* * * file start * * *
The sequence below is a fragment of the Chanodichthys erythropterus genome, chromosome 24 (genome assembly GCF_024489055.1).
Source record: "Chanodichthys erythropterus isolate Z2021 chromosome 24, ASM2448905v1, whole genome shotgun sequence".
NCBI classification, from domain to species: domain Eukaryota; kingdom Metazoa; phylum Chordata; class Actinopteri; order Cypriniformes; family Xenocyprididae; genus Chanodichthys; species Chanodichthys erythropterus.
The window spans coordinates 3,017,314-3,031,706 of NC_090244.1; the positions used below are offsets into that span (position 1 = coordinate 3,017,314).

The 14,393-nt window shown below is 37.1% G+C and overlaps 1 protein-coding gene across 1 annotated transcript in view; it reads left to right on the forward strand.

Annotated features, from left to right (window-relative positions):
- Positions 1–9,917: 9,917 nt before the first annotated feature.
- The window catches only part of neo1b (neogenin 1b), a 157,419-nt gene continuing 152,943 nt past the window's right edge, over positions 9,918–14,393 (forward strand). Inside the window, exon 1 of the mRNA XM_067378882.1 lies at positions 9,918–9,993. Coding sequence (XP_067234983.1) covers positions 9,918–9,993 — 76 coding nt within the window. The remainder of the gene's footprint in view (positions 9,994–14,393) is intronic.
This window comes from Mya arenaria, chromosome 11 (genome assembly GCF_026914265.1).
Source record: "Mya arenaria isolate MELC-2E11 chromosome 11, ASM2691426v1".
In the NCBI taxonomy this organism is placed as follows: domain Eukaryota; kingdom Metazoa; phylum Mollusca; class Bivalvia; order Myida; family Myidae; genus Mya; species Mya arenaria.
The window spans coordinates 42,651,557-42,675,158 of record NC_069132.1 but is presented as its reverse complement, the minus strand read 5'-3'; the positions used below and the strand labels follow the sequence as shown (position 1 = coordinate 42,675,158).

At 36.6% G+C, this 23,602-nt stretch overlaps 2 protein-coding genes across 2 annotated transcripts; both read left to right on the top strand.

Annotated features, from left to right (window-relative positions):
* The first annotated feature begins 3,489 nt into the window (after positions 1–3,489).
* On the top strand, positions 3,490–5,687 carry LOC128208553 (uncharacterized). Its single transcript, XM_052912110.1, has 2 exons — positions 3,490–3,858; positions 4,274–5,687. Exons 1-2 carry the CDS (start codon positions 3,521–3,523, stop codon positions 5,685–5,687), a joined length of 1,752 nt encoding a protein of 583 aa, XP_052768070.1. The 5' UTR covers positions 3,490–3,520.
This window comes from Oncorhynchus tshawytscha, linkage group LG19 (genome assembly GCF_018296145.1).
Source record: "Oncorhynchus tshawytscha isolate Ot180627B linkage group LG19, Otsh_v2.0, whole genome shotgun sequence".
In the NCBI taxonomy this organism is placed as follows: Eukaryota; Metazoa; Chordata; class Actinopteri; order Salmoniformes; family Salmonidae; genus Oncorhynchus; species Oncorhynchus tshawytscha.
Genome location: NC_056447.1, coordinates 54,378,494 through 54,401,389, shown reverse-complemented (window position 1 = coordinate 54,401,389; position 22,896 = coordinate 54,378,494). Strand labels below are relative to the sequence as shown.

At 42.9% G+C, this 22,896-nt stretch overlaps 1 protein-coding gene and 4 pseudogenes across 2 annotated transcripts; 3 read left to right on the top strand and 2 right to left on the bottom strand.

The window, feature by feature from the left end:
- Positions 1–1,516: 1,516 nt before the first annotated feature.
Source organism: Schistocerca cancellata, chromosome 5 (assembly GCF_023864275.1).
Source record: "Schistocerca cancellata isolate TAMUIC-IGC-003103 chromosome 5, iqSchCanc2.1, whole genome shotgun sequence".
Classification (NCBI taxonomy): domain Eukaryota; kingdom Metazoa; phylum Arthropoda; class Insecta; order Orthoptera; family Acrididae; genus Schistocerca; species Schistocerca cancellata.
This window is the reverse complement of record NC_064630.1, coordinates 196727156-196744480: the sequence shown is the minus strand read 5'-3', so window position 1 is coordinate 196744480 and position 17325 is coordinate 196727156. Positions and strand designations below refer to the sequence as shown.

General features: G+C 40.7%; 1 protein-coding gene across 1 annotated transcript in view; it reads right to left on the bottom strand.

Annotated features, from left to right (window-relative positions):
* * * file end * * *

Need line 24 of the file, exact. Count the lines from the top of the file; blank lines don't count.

Source organism: Schistocerca cancellata, chromosome 5 (assembly GCF_023864275.1).